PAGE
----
Kunal Deshmukh’s new romantic drama Shiddat, starring Sunny Kaushal and Radhika Madan in lead roles, presents itself as this story of crazy passionate love where our protagonist would go to any extent to get his love. But what is problematic about the film is that it just propagates that conservative mentality by making a creepy stalker a passionate lover. Jaggi from Shiddat is what if Kabir Singh was a DDLJ fan.
Joginder Dhillon, aka Jaggi, is our hero, and he is trying to get into the UK via France illegally to see the girl he loves. The girl is a swimmer named Kartika, whom he met three months ago in India at an athletic event. Kartika, who was already engaged at that point, had casually promised Joggi that if he managed to reach London before her wedding, she would cancel the wedding and marry him. How this mad guy tries to do that is what we are witnessing in this movie.
There was this era in almost all the film industries where if the hero and heroine kissed or had sex or if either of them had seen the other one naked, they would have to fall in love and live happily ever after. What you see in Shiddat is the same logic presented with this pseudo-modern tone. Jaggi has no understanding of personal space, privacy, etc. and his life policy is “I love her. So I need her. Does she need me? Why do I care?” Maybe the writers felt guilty about glorifying a stalker, and they decided to casually include some lines here and there to give us an acknowledgment that they know this character is creepy.
Kunal Deshmukh, who has previously made romantic movies like Tum Mile, wants to pull off a story that needs to have an epic stature. The kind of things Jaggi does to show that he would go to any extent is a bit too much, and luckily he wasn’t made a Rajinikanth. The problem is that because of the borderline-creep impression given to the character, none of these “heroic” attempts feel like a version of passion. If I were his well-wisher, I would have suggested therapy rather than a fake passport. SPOILER ALERT! The movie’s ending is perhaps the makers’ defense tactics because you don’t talk bad about the dead, right? The track in the movie that features Mohit Raina as Gautam, an embassy official, is just another effort to glorify Jaggi’s madness.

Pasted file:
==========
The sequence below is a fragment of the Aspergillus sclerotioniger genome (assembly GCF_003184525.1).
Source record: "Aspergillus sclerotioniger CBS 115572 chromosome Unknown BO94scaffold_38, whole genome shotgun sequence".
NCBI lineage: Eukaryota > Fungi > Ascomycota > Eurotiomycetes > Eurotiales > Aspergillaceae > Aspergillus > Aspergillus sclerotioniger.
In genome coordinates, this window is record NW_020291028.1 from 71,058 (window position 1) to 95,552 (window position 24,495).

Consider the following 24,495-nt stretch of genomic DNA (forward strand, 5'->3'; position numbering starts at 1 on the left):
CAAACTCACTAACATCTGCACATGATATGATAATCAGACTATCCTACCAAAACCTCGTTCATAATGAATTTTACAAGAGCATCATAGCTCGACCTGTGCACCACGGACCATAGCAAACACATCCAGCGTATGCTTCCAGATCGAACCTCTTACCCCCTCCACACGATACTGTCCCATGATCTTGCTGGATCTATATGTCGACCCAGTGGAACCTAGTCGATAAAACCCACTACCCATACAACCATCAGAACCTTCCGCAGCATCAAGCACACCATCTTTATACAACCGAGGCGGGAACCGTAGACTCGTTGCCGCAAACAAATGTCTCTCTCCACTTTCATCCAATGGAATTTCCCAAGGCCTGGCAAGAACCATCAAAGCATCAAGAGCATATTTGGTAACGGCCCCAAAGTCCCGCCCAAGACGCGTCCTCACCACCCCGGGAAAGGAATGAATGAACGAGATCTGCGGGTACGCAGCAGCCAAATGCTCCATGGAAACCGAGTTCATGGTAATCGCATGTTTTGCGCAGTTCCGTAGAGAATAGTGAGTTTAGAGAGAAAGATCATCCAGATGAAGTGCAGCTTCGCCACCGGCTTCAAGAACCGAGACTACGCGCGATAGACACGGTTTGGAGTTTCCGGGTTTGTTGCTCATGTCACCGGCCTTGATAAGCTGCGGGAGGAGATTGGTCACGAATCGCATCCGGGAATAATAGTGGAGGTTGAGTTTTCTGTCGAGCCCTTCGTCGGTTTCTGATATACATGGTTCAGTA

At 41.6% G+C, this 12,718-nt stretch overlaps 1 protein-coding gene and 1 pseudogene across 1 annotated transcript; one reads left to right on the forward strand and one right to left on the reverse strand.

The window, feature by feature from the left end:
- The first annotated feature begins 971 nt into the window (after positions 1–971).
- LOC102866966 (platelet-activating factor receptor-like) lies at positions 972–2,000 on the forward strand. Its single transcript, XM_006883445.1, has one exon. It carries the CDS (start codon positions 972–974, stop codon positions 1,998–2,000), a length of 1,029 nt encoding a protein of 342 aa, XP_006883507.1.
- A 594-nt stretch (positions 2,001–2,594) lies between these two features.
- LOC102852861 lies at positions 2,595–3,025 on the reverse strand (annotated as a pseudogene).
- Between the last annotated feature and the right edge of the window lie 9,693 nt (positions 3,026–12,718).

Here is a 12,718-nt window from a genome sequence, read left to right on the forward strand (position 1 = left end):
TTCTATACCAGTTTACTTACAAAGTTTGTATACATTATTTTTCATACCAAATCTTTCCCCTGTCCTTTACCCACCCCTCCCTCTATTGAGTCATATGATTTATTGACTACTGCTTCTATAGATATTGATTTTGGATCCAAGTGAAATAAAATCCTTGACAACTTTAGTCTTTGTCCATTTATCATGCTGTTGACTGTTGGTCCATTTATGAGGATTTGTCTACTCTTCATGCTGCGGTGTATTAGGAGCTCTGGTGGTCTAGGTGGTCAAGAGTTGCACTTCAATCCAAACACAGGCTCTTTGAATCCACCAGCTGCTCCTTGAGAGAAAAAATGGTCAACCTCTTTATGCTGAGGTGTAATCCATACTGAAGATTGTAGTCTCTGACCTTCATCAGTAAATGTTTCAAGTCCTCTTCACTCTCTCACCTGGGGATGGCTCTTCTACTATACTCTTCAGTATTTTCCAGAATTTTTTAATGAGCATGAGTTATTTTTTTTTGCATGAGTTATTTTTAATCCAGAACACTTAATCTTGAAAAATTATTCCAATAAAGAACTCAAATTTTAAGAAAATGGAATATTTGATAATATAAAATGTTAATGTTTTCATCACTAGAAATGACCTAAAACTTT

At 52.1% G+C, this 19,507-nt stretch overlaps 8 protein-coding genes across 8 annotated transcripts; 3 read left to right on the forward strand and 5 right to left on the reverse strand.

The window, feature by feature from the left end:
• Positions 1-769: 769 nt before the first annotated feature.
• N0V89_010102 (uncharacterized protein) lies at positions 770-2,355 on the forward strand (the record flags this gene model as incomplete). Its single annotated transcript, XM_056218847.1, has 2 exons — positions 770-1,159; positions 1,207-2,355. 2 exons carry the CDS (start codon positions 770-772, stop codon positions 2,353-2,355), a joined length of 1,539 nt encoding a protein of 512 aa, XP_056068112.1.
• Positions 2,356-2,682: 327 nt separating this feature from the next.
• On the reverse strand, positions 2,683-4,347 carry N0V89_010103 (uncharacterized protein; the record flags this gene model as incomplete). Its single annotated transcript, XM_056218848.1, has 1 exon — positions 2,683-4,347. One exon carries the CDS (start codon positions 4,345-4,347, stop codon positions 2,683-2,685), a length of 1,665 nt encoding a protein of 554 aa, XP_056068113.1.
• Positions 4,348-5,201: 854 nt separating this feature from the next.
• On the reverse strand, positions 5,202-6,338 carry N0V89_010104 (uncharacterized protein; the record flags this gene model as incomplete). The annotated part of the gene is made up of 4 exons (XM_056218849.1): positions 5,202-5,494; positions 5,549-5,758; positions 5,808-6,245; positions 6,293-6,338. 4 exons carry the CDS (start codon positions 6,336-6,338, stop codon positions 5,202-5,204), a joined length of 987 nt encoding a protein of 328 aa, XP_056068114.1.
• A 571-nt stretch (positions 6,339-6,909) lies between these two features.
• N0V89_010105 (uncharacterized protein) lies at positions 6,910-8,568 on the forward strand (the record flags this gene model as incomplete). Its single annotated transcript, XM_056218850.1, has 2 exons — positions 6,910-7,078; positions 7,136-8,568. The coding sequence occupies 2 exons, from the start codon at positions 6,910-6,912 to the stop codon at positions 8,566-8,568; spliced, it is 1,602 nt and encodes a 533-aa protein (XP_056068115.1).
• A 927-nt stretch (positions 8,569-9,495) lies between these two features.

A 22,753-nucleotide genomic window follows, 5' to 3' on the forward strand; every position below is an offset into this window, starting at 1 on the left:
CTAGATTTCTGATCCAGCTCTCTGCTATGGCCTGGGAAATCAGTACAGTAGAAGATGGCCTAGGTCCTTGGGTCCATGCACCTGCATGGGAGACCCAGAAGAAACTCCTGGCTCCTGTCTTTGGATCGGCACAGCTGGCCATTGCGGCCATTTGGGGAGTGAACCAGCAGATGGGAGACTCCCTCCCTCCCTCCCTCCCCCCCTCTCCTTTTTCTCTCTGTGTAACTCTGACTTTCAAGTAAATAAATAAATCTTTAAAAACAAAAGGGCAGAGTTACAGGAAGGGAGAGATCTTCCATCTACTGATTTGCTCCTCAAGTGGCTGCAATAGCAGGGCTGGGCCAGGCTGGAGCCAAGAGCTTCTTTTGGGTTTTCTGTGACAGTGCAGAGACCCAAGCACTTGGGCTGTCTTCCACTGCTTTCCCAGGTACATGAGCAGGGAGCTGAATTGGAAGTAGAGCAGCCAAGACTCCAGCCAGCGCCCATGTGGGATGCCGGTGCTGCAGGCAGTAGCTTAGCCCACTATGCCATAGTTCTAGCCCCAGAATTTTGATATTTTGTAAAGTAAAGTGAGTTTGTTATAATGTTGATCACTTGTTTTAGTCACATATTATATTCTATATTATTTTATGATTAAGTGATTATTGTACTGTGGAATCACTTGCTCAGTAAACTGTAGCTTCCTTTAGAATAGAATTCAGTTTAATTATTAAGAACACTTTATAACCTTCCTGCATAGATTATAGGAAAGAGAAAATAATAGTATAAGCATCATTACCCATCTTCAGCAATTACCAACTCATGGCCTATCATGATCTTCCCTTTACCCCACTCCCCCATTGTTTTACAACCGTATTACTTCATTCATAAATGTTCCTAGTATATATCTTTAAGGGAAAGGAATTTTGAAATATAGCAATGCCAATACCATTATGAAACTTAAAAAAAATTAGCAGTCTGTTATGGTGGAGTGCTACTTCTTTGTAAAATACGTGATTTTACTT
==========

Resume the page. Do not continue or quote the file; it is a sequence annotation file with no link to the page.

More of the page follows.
Sunny Kaushal is actually pretty effective as this desi lover boy who has no idea about consent. But the writers aren’t giving him any help to make the character lovable at any point. Child-like energy would have been a good attribute to the character. But here, it is pure childishness. The talented Radhika Madan has the energy to make Kartika someone who questions a stalker. And even in the climax portions, she doesn’t make it overly melodramatic. Mohit Raina was good as this elderly brother figure. Diana Penty was just about okay as Gautam’s partner.
Problematic stalkers have always been there in even the most celebrated movies. But most of those movies also had a reason for the female to fall in love with that person. Here Kartika doesn’t look like a person who was confused about her life choice. In fact, for almost 80% of the story, her character doesn’t even care much about Joggi. Rather than showing a palpable connection between the lead pair, the film is just emotionally trapping the heroine, showing what all the hero did to see her.
Rather than showing a palpable connection between the lead pair, the film is just emotionally trapping the heroine, showing what all the hero did to see her.
Green: Recommended Film
Orange: Okay, Watchable, Experimental Films
Red: Not Recommended